BMW i3 (2013 - )
Last updated 13 February 2017
Improved power consumption at 12.6kWh/100km and reduced CO2 emissions. Unchanged battery dimensions and no structural changes necessary. Generates an output of 170hp and from zero to 62mph in 7.3 seconds....
You could very well be looking at the future of electric motoring. Or at least the beginning of the future. While BMW may not be first manufacturer to launch an electric car - we've already had the likes of the Nissan Leaf and the Renault Zoe - the i3 represents a big change in the world of alternatively powered vehicles. If ever there was a car that could convince the sceptical about electric vehicles, this is it.
For starters, it's the first premium electric car designed from scratch and that quality shines through. The interior blends a modern and minimalist design with the solid build quality you'd expect from BMW. Yet it manages to feel distinct from any conventional BMW, helped by features like the clever coach doors. The styling is unique too. It's fair to say it divides opinion, but it certainly stands out and makes a 1 Series looks decidedly dull.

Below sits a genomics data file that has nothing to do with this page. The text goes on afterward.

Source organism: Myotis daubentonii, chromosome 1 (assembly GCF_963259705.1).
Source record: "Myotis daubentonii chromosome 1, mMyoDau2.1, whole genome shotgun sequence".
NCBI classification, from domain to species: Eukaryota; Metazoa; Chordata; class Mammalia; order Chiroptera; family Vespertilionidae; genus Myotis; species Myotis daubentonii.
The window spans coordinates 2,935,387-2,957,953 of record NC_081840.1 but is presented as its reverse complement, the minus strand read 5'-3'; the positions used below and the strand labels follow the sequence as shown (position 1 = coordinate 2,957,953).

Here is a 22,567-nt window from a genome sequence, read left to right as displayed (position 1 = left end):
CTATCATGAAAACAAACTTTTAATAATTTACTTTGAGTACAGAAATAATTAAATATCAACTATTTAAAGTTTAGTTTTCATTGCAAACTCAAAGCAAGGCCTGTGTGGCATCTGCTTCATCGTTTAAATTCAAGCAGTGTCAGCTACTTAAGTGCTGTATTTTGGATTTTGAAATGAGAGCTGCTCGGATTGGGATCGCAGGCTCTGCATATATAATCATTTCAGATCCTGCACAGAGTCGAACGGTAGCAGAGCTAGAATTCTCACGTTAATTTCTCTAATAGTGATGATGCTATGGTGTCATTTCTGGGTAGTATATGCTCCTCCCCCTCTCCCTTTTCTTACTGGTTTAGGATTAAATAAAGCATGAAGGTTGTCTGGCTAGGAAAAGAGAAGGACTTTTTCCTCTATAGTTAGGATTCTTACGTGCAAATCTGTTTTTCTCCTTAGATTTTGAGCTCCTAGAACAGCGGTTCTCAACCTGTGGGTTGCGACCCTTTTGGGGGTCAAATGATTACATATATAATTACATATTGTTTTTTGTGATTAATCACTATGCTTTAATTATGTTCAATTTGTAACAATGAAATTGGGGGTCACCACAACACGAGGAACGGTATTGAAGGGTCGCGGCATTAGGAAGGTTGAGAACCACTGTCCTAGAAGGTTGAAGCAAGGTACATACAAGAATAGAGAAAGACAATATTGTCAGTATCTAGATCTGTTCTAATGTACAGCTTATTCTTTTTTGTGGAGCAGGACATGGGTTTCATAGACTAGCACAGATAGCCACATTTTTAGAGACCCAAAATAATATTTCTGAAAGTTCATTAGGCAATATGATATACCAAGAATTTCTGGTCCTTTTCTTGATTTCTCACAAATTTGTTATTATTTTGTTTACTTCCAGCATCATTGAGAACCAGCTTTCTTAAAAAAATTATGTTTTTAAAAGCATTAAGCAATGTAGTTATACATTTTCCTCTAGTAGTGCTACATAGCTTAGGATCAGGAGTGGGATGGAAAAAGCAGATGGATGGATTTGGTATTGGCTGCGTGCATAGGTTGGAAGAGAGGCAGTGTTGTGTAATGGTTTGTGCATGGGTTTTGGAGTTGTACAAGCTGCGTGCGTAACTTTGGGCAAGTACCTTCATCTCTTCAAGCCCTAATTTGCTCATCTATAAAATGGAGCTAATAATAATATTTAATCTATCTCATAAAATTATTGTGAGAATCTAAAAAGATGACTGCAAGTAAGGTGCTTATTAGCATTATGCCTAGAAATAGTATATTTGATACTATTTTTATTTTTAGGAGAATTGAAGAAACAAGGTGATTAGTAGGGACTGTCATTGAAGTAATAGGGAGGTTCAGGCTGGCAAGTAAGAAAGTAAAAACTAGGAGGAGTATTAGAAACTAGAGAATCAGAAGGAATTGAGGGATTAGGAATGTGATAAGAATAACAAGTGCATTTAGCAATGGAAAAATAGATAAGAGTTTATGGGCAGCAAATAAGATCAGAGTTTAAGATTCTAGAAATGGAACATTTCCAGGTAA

But the i3 is also more than just a new model from BMW, it's the first car from the manufacturer's 'i' brand, which will soon expand with the i8 sports car due next year. There are in fact two versions of the i3 available - the standard electric powered model with a range of around 80 to 100 miles and a range extender model which has a little 650cc two-cylinder engine that provides power for the electric motor and extends the range to 180 miles.
What really marks the i3 out is the way it drives. It's amazingly capable on the road and despite its skinny tyres, the handling is mightily impressive. You certainly don't feel like you're having to make any compromises because it's an electric car. It rides well too and thanks to its incredibly low weight - helped by the fact the body is constructed entirely from carbon fibre - it's fast. The electric motor provides 170PS and performance is similar to a MINI Cooper S.
Unlike the Leaf and the Zoe, you don't lease the battery in the i3 - it's all part of the cost of the car. And at £25,680 (including the Government grant) the i3 does look good value. The range extender version is £28,830 but that's still competitive when you compare it to the the likes of the Chevrolet Volt and Vauxhall Ampera.